Lack of safety

Social Services and Community select committee member Karen Chhour (ACT) said Kāinga Ora was failing to deal with antisocial tenants. 

“We’ve had elderly couples that have had to actually be removed from their Kāinga Ora home and moved because they don’t feel safe in the community anymore.“

Chhour said one tenant was advised to spend the day in the local library, after feeling unsafe because of men drinking in a communal lounge outside her bedroom. 

“Well, 24 hours later, she was raped in her bedroom.”

She alleged she had seen the problem up close: "I have a family member who went through that, had a gang member next door to them and they got robbed." 

Despite several complaints, no action was taken, she said. 

Chhour said the Kāinga Ora’s "sustaining tenancies" policy simply moved problem tenants from place to place instead of evicting them. 

"We're just moving the problem to a new community."

This could squeeze out more deserving people altogether, she said. 

"So, you might have someone in need in the community that's on their housing waiting list, and bumped down for these people that have to be moved because of anti-social behaviour.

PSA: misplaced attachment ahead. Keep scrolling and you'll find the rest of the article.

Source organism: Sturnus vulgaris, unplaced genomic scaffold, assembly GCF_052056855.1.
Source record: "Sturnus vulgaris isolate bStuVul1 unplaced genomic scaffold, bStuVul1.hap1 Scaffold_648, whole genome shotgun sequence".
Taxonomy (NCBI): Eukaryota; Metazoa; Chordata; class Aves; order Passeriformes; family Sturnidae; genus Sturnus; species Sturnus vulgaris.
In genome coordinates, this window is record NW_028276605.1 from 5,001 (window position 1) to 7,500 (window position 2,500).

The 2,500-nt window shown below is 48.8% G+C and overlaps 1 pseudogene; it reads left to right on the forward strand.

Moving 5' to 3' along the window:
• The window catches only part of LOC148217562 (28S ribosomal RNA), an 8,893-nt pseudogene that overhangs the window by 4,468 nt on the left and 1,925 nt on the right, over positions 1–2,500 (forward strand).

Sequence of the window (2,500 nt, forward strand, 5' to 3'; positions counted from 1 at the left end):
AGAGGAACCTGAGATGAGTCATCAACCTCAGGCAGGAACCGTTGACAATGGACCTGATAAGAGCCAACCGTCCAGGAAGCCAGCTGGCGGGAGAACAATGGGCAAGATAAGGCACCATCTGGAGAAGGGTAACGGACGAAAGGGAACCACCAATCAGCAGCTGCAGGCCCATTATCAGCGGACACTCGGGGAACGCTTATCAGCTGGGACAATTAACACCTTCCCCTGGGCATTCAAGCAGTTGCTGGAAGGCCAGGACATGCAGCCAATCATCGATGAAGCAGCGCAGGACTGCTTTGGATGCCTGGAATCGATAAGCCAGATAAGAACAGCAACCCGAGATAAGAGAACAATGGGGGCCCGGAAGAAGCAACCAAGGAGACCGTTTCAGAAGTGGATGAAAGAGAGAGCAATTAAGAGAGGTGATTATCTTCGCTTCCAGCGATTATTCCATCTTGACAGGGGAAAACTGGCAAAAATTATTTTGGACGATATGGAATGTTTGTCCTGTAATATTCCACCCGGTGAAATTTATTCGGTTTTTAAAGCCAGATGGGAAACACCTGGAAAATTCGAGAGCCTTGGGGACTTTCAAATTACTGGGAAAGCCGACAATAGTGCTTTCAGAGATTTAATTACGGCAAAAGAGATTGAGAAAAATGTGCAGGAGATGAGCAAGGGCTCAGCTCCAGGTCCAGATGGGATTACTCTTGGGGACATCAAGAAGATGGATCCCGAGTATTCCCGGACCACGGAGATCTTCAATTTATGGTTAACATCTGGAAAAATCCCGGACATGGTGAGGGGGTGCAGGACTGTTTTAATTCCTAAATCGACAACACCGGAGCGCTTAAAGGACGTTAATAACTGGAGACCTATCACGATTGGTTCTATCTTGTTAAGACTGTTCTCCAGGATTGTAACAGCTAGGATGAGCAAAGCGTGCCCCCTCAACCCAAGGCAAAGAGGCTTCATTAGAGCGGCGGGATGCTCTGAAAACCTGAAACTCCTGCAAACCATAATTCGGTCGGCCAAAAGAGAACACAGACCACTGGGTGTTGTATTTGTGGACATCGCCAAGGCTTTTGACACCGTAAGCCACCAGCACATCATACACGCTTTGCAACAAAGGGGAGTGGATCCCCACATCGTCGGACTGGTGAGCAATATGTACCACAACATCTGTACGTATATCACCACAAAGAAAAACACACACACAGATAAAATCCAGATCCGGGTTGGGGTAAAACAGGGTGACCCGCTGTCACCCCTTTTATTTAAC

"We need to be tougher on the ones that are just taking advantage of the system," she said.

Lawyer and advocate Adina Thorn said she had been contacted by dozens of public housing residents as well as nearby neighbours and private landlords about antisocial behaviour in Kāinga Ora properties.

This began after she spoke up about the issue in the media last year. 

“It’s a landslide of people. They’re everywhere. They’re in Christchurch, they’re in Glendowie, they’re in Auckland CBD.”

These contacts indicated that little was being done about the problem and that evictions were rare. 

“What I have not heard from anyone is ‘my abusive neighbour has been moved on for antisocial behaviour’,” she said. 

Kāinga Ora’s 2019-23 statement of intent included the aim that “our public housing customers feel safe and secure in their homes and communities”.

Thorn questioned how Kāinga Ora monitored its progress against that statement of intent.

Relocations

Gatfield said the experience had shown that when disruptive tenants were relocated, most took the opportunity to make a fresh start. "We see positive results.”

If a disruptive tenant was willing to be relocated, it could be done without serving them any notices, she said. Otherwise, they could be compelled to relocate using the Residential Tenancies Act.